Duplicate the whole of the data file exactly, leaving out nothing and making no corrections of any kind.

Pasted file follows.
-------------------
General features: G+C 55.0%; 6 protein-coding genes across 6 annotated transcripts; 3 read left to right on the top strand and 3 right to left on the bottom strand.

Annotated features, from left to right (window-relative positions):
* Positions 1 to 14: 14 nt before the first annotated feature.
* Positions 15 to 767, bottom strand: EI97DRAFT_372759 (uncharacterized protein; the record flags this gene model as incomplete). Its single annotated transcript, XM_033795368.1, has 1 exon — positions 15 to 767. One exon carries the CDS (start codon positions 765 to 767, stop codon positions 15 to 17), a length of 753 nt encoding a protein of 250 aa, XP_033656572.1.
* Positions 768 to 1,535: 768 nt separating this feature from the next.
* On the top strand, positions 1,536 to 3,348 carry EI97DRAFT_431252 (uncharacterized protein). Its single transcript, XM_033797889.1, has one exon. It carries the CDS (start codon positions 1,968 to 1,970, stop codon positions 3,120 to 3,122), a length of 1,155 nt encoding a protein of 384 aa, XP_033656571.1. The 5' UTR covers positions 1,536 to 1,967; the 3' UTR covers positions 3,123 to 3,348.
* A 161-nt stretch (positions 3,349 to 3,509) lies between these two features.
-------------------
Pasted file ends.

General features: G+C 55.0%; 6 protein-coding genes across 6 annotated transcripts; 3 read left to right on the top strand and 3 right to left on the bottom strand.

Annotated features, from left to right (window-relative positions):
* Positions 1 to 14: 14 nt before the first annotated feature.
* Positions 15 to 767, bottom strand: EI97DRAFT_372759 (uncharacterized protein; the record flags this gene model as incomplete). Its single annotated transcript, XM_033795368.1, has 1 exon — positions 15 to 767. One exon carries the CDS (start codon positions 765 to 767, stop codon positions 15 to 17), a length of 753 nt encoding a protein of 250 aa, XP_033656572.1.
* Positions 768 to 1,535: 768 nt separating this feature from the next.
* On the top strand, positions 1,536 to 3,348 carry EI97DRAFT_431252 (uncharacterized protein). Its single transcript, XM_033797889.1, has one exon. It carries the CDS (start codon positions 1,968 to 1,970, stop codon positions 3,120 to 3,122), a length of 1,155 nt encoding a protein of 384 aa, XP_033656571.1. The 5' UTR covers positions 1,536 to 1,967; the 3' UTR covers positions 3,123 to 3,348.
* A 161-nt stretch (positions 3,349 to 3,509) lies between these two features.